Recruiting rundown: San Diego St. adds to stockpile; Nerlens Noel, Shabazz Muhammad set visits

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There’s little doubt that the San Diego State men’s basketball program is running on all gears right now. They’ve been extremely successful in what was expected to be a down season, and have talent waiting in the wings for next year in the form of two high-major transfer forwards in J.J. O’Brien (Utah) and Dwayne Polee (St. John’s). The Aztecs have also struck gold on the recruiting trail, as they now have their third, and best, pledge for the 2012 class in 6-8 forward Winston Shepard of Findlay Prep (Nev.).

Shepard was previously one of only a handful of top-100 players left still on the table, and has steadily been working his way up the player rankings charts with his play for the national No. 2 ranked high school basketball team, Findlay Prep. He’s a Texas native who was well-known for his defensive prowess, slashing offensive game and overall energy as a sidekick to Shabazz Muhammad on the AAU circuit, playing for the loaded Dream Vision team that also featured players bound to Boston College, Colorado, Kansas State and UNLV. Among that cast of stars, Shepard stood out at times with his long frame and game-changing potential.

The skill and talent levels aren’t entirely comparable, but the fairest comparison to Shepard’s overall game in the college ranks could Michael Kidd-Gilchrist, Kentucky’s touted freshman forward. Shepard, like Kidd-Gilchrist, lacks a reliable outside shot, but brings tremendous intangibles, and plays to win at all times. Both show defensive prowess that isn’t seen in every elite prospect.

Shepard’s recruitment looked in the summer like it would come down to current Mountain West rivals San Diego State, UNLV and New Mexico, but as of late, St. John’s, Connecticut and Oklahoma State were among the schools that jumped in the picture with scholarship offers. Still, San Diego State did a tremendous job in Shepard’s recruitment, and won out over some bigger “name” schools.

While Shepard is clearly a gem, the Aztecs previously signed two other excellent prospects from Southern California. Local wing forward Matt Shrigley should be a multi-year starter with his combination of bounce and skill, and many recruiting analysts are scratching their heads regarding the lack of Pac-12 offers to 6-9 center Skylar Spencer, who is expected to be a major factor down the road at San Diego State. Additionally, the Aztecs landed an under-the-radar transfer from Virginia, forward James Johnson, who could benefit with a year to develop following his change of colleges.

While the Big West isn’t the most lauded college basketball conference, there’s sure to be many schools taking their aim at San Diego State when the Aztecs become basketball members. With the talent that coach Steve Fisher and his staff have amassed, though, it’s easy to image a basketball dynasty in the making near the shores of the Pacific Ocean on San Diego State’s sunny campus, especially if they continue their recent recruiting successes.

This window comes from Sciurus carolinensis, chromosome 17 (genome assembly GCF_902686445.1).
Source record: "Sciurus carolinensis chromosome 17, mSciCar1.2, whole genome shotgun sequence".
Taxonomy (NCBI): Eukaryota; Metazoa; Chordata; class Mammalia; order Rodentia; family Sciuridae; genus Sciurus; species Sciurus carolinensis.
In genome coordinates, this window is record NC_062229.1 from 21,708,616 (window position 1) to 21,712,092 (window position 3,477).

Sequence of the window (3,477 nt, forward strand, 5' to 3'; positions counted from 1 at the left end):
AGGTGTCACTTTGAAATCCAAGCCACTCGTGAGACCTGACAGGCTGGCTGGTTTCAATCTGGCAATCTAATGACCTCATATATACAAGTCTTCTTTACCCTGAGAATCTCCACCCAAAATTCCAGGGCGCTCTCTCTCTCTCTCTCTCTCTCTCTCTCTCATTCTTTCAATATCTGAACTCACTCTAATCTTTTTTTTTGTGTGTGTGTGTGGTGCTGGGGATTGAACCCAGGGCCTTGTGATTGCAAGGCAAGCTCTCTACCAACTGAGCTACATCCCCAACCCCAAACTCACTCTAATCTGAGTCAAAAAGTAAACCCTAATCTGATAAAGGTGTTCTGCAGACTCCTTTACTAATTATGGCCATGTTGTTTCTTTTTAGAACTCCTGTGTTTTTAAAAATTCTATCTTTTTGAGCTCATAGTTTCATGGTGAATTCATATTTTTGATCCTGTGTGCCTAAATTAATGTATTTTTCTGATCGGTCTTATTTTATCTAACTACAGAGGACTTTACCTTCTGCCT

Heads of the class take trips

The top dogs in the 2012 class, 6-6 wing Shabazz Muhammad of Bishop Gorman (Nev), and 6-10 Nerlens Noel of Tilton School (N.H.) are fitting in travel to their prospective college campuses, as their high school seasons wind down. Muhammad is expected to be at Kansas, as the Jayhawks prepare for what should be an epic tilt with Missouri this weekend, while Noel made his way to Syracuse and Kentucky in recent weeks.

Muhammad, the top prospect in the 2012 class until Noel recently reclassified, has taken official trips to Texas A&M and Kentucky, and is also expected to trek to Duke to be on scene for their tilt against North Carolina. Additionally, Muhammad is still considering, to various degrees UCLA, UNLV, USC and Arizona. He may not officially visit the schools nearest his Sin City home, as prospects are only allowed five official visits. He has been on those campuses, on unofficial visits.

Noel is not yet allowed, per NCAA regulations, to take any official visits, as his paperwork is not complete to be technically a member of the 2012 class, just yet. As a result, he is making unofficial trips on his own dime while he conducts his abbreviated recruitment. It’s no surprise that the Orange and Wildcats made up his first two visits, as those schools are expected to be the major players to land his unique, shot-blocking talent.

Still, Florida, North Carolina, Georgetown, Providence, UConn and others are attempting to make up lost ground for Noel, and work their way towards wresting him away from two elite programs in Syracuse and Kentucky.

The 2012 class is largely off the board, which puts the spotlight even brighter on Muhammad and Noel. Whichever school lands either prospect has an immediate starter for at least a year, and Kentucky fans have to be salivating as they remain on both lists. Along with 6-7 strong man forward Anthony Bennett of Findlay Prep (Nev.), only three legitimate impact players are left in the 2012 class, which makes their priority obvious for the schools in hot pursuit.

St. Mary’s recruit Cullen Neal spurns father’s school